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The Ultimate Guide to Working with STEP Files, Part 5B: Simplification Techniques for Complex Imported Geometry Imported as Multibody Parts


The Ultimate Guide to Working with STEP Files, Part 5B: Simplification Techniques for Complex Imported Geometry Imported as Multibody Parts

In the Part 5A of the Ultimate Guide to Working with STEP Files series, we covered the first two major causes of slowdown when working with multibody parts containing imported geometry (Table 1):

  • Large number of faces that have appearances applied at face-level (the number of faces is important, not the number of appearances).
  • Large number of bodies, especially surface bodies.

In the present article, we are presenting one more factor that impacts performance: unnecessary geometrical and topological complexity.

Table 1. Factors that contribute to system slow down.

As shown in Table 1, for each factor we cover:

  • Diagnostic tools and techniques.
  • Optimization techniques.
  • Return on investment (time spent fixing the problem versus the initial performance impact).

A Dell Precision 5560 with an Intel Core i7-11850H CPU, 64 GB RAM and a NVME SSD was used to extract results.

3. Complex Geometry and/or Topology

Diagnostic Tools

A high degree of geometry complexity can impact performance in multiple areas:

  • File size
  • Part opening time (when the part opens in its own window)
  • Assembly loading time (when the part is used as a component of an assembly)
  • Graphics generation time
  • Drawing view update time
  • Slow viewport manipulation (zoom, pan, rotate)

To identify if a part is responsible for any of these slow-downs, different diagnostic tools are available.

ImpactDiagnostic Tools
File SizeFile Size – File Explorer Column
Part Opening TimeSW Open Time – File Explorer Column
Assembly Loading TimeOpen Time – Performance Evaluation
SW Open Time
– Assembly Visualization
Graphics Generation TimeAssembly Rebuild Report – Performance Evaluation
Drawing Update TimePerformance Evaluation
Viewport Manipulation LagOpenGL Print Statistics – Registry key

File Size

There are many ways to get the file size reported, but the old technique of using the File Size from the Windows File Explorer is still the best.

Figure 2.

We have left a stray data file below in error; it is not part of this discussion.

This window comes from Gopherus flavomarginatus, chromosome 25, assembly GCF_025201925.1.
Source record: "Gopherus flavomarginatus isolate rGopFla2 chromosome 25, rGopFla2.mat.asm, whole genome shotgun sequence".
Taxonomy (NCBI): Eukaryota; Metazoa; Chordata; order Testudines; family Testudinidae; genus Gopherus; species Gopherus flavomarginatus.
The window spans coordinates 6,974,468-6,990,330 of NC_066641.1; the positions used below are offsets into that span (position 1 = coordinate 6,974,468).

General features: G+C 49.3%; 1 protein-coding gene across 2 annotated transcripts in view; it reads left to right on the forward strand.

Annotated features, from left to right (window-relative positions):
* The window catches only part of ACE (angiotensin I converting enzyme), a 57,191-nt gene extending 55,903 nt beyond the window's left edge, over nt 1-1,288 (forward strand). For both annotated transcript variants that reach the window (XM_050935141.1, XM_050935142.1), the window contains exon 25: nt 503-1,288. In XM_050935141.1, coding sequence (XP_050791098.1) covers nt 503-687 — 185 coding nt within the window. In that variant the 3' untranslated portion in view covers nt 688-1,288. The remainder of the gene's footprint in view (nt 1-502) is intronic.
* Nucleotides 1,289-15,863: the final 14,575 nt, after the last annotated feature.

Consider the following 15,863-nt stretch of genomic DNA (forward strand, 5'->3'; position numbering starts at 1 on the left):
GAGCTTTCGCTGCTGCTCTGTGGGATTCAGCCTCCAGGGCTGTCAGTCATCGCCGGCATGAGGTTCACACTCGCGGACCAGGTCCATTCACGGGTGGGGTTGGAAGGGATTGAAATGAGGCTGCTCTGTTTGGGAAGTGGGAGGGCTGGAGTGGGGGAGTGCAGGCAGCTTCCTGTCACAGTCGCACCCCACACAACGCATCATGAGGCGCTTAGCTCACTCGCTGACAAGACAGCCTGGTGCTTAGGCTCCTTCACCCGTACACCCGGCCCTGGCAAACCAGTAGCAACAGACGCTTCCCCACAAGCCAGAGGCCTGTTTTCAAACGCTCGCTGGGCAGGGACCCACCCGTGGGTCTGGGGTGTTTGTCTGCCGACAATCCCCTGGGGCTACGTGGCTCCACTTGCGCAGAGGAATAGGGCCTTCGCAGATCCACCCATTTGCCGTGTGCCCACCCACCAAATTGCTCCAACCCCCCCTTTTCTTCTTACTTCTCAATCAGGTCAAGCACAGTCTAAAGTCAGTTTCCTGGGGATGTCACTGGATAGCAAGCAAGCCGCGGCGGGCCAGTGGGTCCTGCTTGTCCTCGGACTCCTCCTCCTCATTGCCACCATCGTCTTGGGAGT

Part Opening Time

Sometimes we need to open the part file in its own window. The opening time is recorded as a file property when the file is saved. In order to find out how long it took for the file to open, you need to save it.

The open time can be found by hovering with the mouse over the part file in File Explorer and recording the Last Open Time value from the pop-up.

Figure 3.

Alternatively, a new column can be added to the File Explorer, listing the open time for all files in the folder. To add this column, follow these steps:

Right click on any column and select More.

Figure 4.

Check the SW Open Time box and click OK.

Figure 5.

The advantage of this tool is that the files can be sorted by the open time values.

Figure 6.

Assembly Open Time

To gauge how much a part takes to load as a component of an assembly, we can use one of these two tools:

  • Performance Evaluation
  • Assembly Visualization

Performance Evaluation – Details of the Open Document File

Figure 7.

The list contains all files that take longer than 0.1 second to load. Notice the Open File buttons, which allows for fast examination of the major culprits.

The Show These Files button gives you access to the whole list.

Figure 8.

From here you can open one or more documents simultaneously, save, copy or print the list.

Assembly Visualization – SW Open Time

Access the Assembly Visualization tool from the Evaluation tab in CommandManager or from the Tools menu.

By default, the three columns listed would be File Name, Quantity and Mass. You can change the reported value in the third column or add a new column by selecting the right arrow (Figure 9).